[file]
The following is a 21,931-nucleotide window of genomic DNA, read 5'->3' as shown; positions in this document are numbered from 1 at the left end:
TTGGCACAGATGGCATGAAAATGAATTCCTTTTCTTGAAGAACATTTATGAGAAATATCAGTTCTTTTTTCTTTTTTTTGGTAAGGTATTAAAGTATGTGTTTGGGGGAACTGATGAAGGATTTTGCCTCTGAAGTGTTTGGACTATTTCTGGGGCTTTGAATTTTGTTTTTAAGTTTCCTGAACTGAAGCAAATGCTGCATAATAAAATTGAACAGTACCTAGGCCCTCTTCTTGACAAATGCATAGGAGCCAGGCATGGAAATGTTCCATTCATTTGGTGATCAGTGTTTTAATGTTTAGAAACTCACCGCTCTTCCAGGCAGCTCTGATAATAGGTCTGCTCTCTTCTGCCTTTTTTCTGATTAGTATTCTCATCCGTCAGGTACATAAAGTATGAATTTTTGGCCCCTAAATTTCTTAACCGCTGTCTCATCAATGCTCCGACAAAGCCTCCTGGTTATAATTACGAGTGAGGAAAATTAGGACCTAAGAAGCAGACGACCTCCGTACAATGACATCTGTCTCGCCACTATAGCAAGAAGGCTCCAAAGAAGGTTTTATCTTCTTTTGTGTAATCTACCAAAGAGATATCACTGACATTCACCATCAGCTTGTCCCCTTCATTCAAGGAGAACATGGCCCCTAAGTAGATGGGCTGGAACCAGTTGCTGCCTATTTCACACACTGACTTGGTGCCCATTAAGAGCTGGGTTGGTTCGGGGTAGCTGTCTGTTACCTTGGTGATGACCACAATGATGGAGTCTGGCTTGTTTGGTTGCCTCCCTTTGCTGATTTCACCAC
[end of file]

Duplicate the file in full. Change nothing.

The following is a 21,931-nucleotide window of genomic DNA, read 5'->3' as shown; positions in this document are numbered from 1 at the left end:
TTGGCACAGATGGCATGAAAATGAATTCCTTTTCTTGAAGAACATTTATGAGAAATATCAGTTCTTTTTTCTTTTTTTTGGTAAGGTATTAAAGTATGTGTTTGGGGGAACTGATGAAGGATTTTGCCTCTGAAGTGTTTGGACTATTTCTGGGGCTTTGAATTTTGTTTTTAAGTTTCCTGAACTGAAGCAAATGCTGCATAATAAAATTGAACAGTACCTAGGCCCTCTTCTTGACAAATGCATAGGAGCCAGGCATGGAAATGTTCCATTCATTTGGTGATCAGTGTTTTAATGTTTAGAAACTCACCGCTCTTCCAGGCAGCTCTGATAATAGGTCTGCTCTCTTCTGCCTTTTTTCTGATTAGTATTCTCATCCGTCAGGTACATAAAGTATGAATTTTTGGCCCCTAAATTTCTTAACCGCTGTCTCATCAATGCTCCGACAAAGCCTCCTGGTTATAATTACGAGTGAGGAAAATTAGGACCTAAGAAGCAGACGACCTCCGTACAATGACATCTGTCTCGCCACTATAGCAAGAAGGCTCCAAAGAAGGTTTTATCTTCTTTTGTGTAATCTACCAAAGAGATATCACTGACATTCACCATCAGCTTGTCCCCTTCATTCAAGGAGAACATGGCCCCTAAGTAGATGGGCTGGAACCAGTTGCTGCCTATTTCACACACTGACTTGGTGCCCATTAAGAGCTGGGTTGGTTCGGGGTAGCTGTCTGTTACCTTGGTGATGACCACAATGATGGAGTCTGGCTTGTTTGGTTGCCTCCCTTTGCTGATTTCACCAC